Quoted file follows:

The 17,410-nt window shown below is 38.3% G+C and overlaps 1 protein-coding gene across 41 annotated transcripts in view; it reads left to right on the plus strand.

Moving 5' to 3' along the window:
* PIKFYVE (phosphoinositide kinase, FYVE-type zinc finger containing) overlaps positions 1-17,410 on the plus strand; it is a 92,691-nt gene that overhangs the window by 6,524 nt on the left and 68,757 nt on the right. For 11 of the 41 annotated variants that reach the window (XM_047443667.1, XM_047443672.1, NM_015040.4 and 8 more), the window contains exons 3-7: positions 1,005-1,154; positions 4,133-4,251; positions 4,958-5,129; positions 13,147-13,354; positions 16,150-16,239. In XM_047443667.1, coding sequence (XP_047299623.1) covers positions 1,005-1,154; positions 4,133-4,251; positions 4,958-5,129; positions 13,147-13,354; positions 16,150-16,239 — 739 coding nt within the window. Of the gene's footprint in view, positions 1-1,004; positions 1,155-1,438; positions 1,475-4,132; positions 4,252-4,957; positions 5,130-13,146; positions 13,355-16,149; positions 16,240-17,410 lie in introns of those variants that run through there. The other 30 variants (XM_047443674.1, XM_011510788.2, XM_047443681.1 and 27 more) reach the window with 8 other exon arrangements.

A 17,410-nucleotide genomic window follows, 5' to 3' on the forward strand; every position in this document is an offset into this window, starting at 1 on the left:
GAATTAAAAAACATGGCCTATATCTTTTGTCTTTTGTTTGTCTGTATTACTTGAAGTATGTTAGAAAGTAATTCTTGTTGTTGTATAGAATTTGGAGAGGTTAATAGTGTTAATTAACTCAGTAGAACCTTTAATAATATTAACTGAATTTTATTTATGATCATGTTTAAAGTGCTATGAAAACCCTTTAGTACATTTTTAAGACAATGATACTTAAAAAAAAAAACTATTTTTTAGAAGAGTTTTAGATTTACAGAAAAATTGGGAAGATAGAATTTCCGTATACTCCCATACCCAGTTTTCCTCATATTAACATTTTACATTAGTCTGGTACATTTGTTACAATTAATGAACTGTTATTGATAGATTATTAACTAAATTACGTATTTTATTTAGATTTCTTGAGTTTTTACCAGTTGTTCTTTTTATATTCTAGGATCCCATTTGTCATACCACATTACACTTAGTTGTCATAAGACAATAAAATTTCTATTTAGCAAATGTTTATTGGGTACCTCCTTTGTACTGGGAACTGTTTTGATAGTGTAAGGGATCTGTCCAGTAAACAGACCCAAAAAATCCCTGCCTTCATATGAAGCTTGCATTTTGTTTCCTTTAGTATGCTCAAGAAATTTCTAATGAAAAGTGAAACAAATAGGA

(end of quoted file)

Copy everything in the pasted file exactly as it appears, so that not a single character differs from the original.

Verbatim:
The 17,410-nt window shown below is 38.3% G+C and overlaps 1 protein-coding gene across 41 annotated transcripts in view; it reads left to right on the plus strand.

Moving 5' to 3' along the window:
* PIKFYVE (phosphoinositide kinase, FYVE-type zinc finger containing) overlaps positions 1-17,410 on the plus strand; it is a 92,691-nt gene that overhangs the window by 6,524 nt on the left and 68,757 nt on the right. For 11 of the 41 annotated variants that reach the window (XM_047443667.1, XM_047443672.1, NM_015040.4 and 8 more), the window contains exons 3-7: positions 1,005-1,154; positions 4,133-4,251; positions 4,958-5,129; positions 13,147-13,354; positions 16,150-16,239. In XM_047443667.1, coding sequence (XP_047299623.1) covers positions 1,005-1,154; positions 4,133-4,251; positions 4,958-5,129; positions 13,147-13,354; positions 16,150-16,239 — 739 coding nt within the window. Of the gene's footprint in view, positions 1-1,004; positions 1,155-1,438; positions 1,475-4,132; positions 4,252-4,957; positions 5,130-13,146; positions 13,355-16,149; positions 16,240-17,410 lie in introns of those variants that run through there. The other 30 variants (XM_047443674.1, XM_011510788.2, XM_047443681.1 and 27 more) reach the window with 8 other exon arrangements.

A 17,410-nucleotide genomic window follows, 5' to 3' on the forward strand; every position in this document is an offset into this window, starting at 1 on the left:
GAATTAAAAAACATGGCCTATATCTTTTGTCTTTTGTTTGTCTGTATTACTTGAAGTATGTTAGAAAGTAATTCTTGTTGTTGTATAGAATTTGGAGAGGTTAATAGTGTTAATTAACTCAGTAGAACCTTTAATAATATTAACTGAATTTTATTTATGATCATGTTTAAAGTGCTATGAAAACCCTTTAGTACATTTTTAAGACAATGATACTTAAAAAAAAAAACTATTTTTTAGAAGAGTTTTAGATTTACAGAAAAATTGGGAAGATAGAATTTCCGTATACTCCCATACCCAGTTTTCCTCATATTAACATTTTACATTAGTCTGGTACATTTGTTACAATTAATGAACTGTTATTGATAGATTATTAACTAAATTACGTATTTTATTTAGATTTCTTGAGTTTTTACCAGTTGTTCTTTTTATATTCTAGGATCCCATTTGTCATACCACATTACACTTAGTTGTCATAAGACAATAAAATTTCTATTTAGCAAATGTTTATTGGGTACCTCCTTTGTACTGGGAACTGTTTTGATAGTGTAAGGGATCTGTCCAGTAAACAGACCCAAAAAATCCCTGCCTTCATATGAAGCTTGCATTTTGTTTCCTTTAGTATGCTCAAGAAATTTCTAATGAAAAGTGAAACAAATAGGA